So the stage was set for a whole new pedal system, and into the spotlight stepped LOOK, a French company that specialized in ski bindings. First designed in 1983, their pédales automatiques, or clipless pedals as we know them today, were based on the design of ski bindings (go figure). A cyclist bolted the (now standard) delta cleat to the sole of their compatible shoe, then clipped in to the spring-loaded pedal design. No longer did you have to reach down to undo a toe strap to release your foot, and the release tension was even adjustable to your liking.
LOOK pedals really came to prominence with the LOOK-sponsored La Vie Claire professional cycling team. In 1985 Bernard Hinault led the squad to Tour de France victory, and in the (rather contentious) 1986 edition, Greg LeMond did the same. Back-to-back wins on LOOK’s new clipless pedals turned quite a few heads in the cycling world, and let everyone know that the new design was here to stay.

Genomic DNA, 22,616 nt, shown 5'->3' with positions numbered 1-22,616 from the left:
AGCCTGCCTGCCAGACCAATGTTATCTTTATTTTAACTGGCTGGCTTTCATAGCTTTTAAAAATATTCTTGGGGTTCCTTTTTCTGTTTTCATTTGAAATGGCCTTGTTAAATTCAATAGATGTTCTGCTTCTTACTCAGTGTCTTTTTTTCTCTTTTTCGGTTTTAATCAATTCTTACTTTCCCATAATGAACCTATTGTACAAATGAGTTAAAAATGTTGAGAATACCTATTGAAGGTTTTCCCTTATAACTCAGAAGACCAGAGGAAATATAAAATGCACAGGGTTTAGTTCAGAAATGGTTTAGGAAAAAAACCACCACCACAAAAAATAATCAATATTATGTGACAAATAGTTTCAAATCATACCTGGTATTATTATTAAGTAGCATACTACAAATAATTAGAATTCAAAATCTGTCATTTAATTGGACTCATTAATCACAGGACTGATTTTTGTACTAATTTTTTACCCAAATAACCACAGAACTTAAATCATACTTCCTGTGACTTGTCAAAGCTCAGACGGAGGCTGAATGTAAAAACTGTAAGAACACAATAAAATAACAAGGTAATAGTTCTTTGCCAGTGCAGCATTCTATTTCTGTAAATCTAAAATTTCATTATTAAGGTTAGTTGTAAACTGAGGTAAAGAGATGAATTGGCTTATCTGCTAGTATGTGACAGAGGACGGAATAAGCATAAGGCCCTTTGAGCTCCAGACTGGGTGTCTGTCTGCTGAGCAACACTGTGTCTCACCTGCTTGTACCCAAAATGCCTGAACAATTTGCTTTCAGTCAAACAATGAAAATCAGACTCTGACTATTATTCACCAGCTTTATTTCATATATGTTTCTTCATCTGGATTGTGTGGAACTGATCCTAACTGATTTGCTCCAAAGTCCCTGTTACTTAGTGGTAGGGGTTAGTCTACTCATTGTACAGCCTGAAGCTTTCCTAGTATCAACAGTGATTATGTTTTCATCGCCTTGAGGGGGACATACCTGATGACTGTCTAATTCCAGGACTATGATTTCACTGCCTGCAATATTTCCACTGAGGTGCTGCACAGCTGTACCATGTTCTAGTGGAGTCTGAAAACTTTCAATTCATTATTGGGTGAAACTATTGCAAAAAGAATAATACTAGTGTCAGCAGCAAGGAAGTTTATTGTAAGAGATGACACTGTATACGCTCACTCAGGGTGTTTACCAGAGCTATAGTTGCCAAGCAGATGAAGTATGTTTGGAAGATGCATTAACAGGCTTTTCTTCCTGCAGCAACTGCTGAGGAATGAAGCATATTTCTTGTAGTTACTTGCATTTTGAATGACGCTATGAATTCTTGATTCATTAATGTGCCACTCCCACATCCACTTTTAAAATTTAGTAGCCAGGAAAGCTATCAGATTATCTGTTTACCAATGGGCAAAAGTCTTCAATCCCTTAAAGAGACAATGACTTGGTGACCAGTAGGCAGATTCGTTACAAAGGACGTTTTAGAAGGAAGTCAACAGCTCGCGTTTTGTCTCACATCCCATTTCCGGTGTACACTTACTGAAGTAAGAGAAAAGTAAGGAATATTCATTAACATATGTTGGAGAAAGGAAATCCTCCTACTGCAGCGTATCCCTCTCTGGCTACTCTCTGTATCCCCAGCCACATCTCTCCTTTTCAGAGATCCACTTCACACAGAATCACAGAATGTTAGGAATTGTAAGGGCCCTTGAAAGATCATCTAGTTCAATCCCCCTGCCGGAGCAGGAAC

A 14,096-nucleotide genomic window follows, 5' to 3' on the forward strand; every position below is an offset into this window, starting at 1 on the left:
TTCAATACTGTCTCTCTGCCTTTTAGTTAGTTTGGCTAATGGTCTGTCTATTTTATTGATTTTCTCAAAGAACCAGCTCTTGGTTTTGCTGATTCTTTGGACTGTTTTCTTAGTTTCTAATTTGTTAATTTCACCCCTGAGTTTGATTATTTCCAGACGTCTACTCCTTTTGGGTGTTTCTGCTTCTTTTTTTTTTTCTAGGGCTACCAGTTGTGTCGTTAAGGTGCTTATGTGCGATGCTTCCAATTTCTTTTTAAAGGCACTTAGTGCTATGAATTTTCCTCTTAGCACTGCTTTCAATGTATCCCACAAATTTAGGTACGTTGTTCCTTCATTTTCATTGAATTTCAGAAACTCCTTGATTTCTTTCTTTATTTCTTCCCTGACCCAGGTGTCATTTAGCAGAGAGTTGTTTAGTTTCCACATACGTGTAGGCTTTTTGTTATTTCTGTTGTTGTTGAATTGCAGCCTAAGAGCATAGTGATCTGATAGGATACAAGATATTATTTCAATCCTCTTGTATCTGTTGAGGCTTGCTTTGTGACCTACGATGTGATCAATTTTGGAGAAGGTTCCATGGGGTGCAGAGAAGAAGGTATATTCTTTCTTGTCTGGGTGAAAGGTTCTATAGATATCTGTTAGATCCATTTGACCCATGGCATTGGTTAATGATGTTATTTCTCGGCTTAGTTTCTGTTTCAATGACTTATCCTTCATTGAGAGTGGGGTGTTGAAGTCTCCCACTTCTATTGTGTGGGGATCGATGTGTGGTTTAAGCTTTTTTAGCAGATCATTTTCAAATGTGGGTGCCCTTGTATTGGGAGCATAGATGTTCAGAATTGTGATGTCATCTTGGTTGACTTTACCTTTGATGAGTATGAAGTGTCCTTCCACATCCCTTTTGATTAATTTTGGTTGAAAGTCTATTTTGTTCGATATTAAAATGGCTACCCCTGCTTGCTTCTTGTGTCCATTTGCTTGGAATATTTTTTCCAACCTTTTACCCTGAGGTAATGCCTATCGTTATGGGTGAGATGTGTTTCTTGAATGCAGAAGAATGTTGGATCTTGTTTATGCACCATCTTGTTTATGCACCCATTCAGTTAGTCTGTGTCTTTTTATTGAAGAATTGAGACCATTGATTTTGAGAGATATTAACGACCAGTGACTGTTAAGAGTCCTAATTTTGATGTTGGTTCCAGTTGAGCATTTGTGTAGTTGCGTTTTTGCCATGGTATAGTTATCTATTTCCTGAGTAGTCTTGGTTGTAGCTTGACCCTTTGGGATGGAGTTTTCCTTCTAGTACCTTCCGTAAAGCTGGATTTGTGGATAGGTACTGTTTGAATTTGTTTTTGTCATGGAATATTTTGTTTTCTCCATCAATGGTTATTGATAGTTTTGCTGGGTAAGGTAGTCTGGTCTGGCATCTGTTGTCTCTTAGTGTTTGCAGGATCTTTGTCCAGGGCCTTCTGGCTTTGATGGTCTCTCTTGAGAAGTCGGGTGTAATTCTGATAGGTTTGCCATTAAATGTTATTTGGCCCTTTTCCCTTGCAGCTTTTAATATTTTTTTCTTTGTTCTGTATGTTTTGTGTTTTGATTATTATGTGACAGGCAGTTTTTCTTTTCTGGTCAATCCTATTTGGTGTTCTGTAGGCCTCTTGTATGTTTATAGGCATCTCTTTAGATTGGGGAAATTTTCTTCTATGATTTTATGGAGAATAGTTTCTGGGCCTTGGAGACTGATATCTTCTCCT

So it should be no surprise that LOOK pedals graced the pages of our 1987 catalog. Here you can see the full assortment offered by LOOK. The white epoxy LOOK pedal (labeled M) was the original model–weighing in at a relatively stout 518g a pair, these models featured adjustable spring tension. The darker LOOK pedals (N and P, which was just a Mavic-branded model) were the “Competition” model. Slightly lighter in weight (484g) and with a spring tension preset at maximum for the racing set, these pedals featured a sleek design that does not look out of place today, plus had way better cornering clearance than the original model. There was also an “ATB” model–but it really wasn’t much different than the road model other than the fact that the reverse side of the pedal was textured so you could pedal without clipping in.